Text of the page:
I would like to see every research-led university in the UK create a statistics institute. Each statistician on the university’s staff would have a dual appointment, to the institute and to an appropriate second discipline, be it mathematics, computer science or any one of the natural, biomedical or social sciences.

Well, a version of the first sentence was argued for in the most recent International Review of UK mathematics. (The link is to my comments on it; EPSRC have moved it twice, and I don’t know where it resides now.) The review was commissioned by EPSRC, but a long and strongly-worded section on statistics was kicked into the long grass by EPSRC, along with various other things which they really didn’t want to hear (such as support for the current diversity of UK mathematics). So I won’t hold my breath waiting for this.

In a talk by John Stufken a couple of years ago, he presented a “bicycle-wheel” model of statistics, where the hub is the mathematical underpinnings, the tyre the interaction with scientists of every description, and the spokes are the rare people who can operate in both modes.

A final thing is on my mind in view of the memorial day for Donald Preece next week. Donald was an advocate of “data sniffing”: running your eyes over the data, looking for anomalies. (There is more chance of correcting errors you catch in this way if you do it while the scientists are still around and the lab books haven’t been ditched.) How do you do data sniffing if your data is “big data” contained in a data file which may be gigabytes or even terabytes in size? Can computers be programmed to do “data sniffing”? There is a real question for the AI specialists!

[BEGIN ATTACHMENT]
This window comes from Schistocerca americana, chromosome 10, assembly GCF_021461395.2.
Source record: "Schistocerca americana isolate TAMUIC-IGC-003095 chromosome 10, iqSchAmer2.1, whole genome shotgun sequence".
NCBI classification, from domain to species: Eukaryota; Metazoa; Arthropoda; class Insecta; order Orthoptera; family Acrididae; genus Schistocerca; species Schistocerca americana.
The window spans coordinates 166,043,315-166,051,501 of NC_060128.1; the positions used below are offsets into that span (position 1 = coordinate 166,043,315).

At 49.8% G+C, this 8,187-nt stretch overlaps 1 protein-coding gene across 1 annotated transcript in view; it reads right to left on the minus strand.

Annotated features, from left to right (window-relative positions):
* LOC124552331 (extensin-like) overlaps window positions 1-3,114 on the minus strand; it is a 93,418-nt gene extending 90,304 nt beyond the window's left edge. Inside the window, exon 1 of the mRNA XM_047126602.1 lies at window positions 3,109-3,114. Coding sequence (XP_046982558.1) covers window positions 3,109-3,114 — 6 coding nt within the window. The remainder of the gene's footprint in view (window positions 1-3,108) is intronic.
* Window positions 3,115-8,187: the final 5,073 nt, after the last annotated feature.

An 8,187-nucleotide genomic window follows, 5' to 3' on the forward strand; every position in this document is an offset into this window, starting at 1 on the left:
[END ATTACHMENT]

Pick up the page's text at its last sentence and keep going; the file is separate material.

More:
But I see from Wikipedia that this brings me back to my starting point. The term “data sniffing” has a different meaning today; it is one of the things that the surveillance industry does to communications they intercept.

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Silly season, 2

I received a very respectful email enclosing a paper and soliciting my comments.

I wouldn’t usually treat the sender of such an email like this, but I happened to notice that all the other addressees had names beginning pj, so I doubt that I had been carefully selected.

A glance at the attachment showed two things.

  • First, it contained two proofs that π = (14−√2)/4.
  • Second, it was not a manuscript or preprint, but a reprint from an international journal with the spuriously precise impact factor of 3.785.